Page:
Let's talk about power
September 10, 2020
Power is defined as the capability of doing or accomplishing something (noun). Like many definitions, this doesn’t exactly cover all the nuances of ‘power’ – how it shows up in relationships, what it means to share it, and why we need to talk about it when we facilitate collaboration.
In my own work, I’ve seen power imbalances show up between designers and community organizers, architects and residents, and researchers and participants.
Most of us, whether we call ourselves designers or not, could benefit from better understanding our own privileges and lived experiences, and how these elements translate into different power dynamics depending on the setting.
Here are a few things helping me on this journey:
Power Literacy Field Guide
A beginner’s guide to democratize, decolonize and create socially just public and social sector participatory processes.
This field guide includes a series of worksheets which support designer’s through the process of developing power literacy. You can download a free PDF, but Maya’s also raising funds through this kickstarter campaign to create a printed version. If this is something you’d love to see in the world, why not support it?
Equity-Centered Community Design
How can we make sure that you’re designing inclusive and equitable outcomes for all - no matter how big or small the decision?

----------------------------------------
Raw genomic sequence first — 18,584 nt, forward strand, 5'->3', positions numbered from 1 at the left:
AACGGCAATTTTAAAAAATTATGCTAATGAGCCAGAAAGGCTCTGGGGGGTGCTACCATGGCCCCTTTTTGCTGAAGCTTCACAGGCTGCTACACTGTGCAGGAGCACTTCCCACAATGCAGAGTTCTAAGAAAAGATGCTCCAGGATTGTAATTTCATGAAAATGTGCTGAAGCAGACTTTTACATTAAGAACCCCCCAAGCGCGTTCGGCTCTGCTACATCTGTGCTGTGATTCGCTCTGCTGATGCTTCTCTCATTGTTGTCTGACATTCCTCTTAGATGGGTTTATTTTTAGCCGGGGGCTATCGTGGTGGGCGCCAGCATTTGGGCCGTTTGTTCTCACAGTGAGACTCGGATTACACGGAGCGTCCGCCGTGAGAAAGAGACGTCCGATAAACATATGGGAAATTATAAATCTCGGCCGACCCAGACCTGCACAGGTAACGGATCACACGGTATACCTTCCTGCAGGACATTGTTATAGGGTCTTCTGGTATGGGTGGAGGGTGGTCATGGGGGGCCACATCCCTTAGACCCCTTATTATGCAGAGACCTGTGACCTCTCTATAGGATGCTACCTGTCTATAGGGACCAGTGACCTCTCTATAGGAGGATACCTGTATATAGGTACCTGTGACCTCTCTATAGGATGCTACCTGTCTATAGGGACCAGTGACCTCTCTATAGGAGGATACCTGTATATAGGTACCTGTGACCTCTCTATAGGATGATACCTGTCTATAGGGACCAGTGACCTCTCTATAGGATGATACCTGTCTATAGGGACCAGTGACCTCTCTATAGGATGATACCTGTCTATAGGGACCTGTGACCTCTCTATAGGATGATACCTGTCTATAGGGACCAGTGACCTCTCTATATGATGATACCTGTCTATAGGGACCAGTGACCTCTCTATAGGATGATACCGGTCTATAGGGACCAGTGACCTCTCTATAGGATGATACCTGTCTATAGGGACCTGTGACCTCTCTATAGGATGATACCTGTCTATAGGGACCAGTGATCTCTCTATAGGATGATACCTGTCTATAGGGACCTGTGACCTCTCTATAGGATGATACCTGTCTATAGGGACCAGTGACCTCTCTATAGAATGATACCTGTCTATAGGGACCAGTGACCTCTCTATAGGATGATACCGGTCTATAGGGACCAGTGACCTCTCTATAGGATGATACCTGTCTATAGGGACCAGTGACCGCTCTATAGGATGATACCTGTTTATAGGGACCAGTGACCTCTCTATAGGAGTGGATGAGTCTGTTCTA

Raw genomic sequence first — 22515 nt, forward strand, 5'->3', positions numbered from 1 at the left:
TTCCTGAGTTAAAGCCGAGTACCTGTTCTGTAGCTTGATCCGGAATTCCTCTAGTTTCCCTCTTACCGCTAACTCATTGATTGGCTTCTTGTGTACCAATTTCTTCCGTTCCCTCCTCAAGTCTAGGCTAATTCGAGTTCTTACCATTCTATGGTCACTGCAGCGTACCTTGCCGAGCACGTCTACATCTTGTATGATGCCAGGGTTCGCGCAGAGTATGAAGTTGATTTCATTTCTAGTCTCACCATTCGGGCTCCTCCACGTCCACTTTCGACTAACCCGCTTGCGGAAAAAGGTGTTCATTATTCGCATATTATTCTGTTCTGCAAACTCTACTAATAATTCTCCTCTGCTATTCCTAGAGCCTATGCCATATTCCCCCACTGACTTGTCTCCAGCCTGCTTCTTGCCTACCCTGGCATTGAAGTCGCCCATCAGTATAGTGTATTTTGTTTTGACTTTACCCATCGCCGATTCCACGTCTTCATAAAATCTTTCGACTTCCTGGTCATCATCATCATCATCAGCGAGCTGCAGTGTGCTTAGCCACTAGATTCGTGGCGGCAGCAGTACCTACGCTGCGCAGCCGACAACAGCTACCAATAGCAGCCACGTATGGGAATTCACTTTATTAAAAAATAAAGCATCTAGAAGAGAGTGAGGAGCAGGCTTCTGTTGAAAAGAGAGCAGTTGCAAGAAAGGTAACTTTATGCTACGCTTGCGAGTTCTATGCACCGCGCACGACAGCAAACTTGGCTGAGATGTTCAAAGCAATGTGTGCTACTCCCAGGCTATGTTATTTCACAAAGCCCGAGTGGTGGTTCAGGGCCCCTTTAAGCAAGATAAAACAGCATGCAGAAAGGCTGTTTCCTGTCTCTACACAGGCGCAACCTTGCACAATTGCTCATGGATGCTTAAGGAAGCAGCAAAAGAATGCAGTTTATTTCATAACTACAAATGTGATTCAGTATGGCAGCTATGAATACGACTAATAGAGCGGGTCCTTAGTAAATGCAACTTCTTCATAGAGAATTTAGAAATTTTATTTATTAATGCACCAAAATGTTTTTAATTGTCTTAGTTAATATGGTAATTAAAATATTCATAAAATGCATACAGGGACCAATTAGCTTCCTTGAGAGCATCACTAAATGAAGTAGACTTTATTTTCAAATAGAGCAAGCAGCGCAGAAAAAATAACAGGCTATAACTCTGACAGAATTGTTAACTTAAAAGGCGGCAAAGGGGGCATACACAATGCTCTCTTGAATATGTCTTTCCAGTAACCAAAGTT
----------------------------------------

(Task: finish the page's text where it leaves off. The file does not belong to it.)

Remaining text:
Creative Reaction Lab, based in St. Louis, champions Black and Latinx youth to become leaders in designing healthy and racially equitable communities. CRL’s Equity-Centered Community Design approach paves the way for a more equitable, transformative design process.
Kelly Ann McKercher: Co-Design and Power
Power differences often prevent people from working together in meaningful ways, if at all.
This talk by KA McKercher is a thoughtful step into understanding power in relation to a collaborative design practice. They speak to their Model of Care, which draws on practices of co-design, as well as trauma-informed, and strengths-based and recovery-oriented practices.
As Antoinette Carroll said:
Systems of oppression, inequality, and inequity are by design. Therefore, they can be redesigned.
This was originally published on my newsletter, Design With. It was archived in 2023.